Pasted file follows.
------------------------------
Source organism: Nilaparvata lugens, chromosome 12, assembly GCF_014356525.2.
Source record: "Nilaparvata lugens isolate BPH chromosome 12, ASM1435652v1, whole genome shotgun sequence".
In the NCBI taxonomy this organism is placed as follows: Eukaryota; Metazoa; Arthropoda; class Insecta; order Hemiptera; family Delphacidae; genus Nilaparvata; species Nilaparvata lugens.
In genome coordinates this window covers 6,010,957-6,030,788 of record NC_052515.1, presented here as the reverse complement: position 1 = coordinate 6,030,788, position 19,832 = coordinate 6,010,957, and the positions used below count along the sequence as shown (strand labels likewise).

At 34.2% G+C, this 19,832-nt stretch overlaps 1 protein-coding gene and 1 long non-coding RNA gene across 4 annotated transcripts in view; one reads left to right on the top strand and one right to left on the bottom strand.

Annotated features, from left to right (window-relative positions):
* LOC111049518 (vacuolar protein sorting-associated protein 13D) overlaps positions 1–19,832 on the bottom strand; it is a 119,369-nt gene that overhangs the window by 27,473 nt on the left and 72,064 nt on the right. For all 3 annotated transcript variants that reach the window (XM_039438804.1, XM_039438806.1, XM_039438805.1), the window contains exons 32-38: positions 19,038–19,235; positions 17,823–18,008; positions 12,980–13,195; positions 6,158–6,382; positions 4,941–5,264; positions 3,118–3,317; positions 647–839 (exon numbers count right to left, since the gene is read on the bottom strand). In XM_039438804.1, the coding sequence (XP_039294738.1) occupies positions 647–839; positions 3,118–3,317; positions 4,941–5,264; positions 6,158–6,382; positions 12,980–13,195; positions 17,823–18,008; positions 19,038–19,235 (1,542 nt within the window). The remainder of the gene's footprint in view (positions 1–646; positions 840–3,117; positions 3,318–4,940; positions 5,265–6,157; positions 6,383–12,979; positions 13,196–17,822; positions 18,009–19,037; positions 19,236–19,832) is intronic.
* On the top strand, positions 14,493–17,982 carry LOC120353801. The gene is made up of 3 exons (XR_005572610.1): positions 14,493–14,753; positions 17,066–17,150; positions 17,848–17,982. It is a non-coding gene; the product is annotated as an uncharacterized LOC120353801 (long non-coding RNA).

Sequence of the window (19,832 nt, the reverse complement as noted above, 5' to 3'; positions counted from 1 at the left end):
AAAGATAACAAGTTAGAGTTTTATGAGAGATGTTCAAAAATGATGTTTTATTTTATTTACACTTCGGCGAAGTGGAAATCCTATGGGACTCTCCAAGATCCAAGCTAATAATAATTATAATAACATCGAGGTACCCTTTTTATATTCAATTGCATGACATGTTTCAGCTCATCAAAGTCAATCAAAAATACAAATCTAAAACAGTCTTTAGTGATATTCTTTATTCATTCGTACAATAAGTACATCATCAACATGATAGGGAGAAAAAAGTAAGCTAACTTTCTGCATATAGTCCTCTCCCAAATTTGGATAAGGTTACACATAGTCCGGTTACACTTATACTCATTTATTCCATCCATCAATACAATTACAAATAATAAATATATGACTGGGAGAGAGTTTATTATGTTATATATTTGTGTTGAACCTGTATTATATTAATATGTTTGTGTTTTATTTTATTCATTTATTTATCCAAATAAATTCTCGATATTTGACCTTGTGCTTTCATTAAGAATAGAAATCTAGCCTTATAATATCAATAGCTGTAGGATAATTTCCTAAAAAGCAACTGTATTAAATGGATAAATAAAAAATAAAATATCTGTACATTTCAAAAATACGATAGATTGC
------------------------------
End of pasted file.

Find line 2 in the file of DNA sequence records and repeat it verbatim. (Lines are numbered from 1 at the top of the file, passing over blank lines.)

Source record: "Nilaparvata lugens isolate BPH chromosome 12, ASM1435652v1, whole genome shotgun sequence".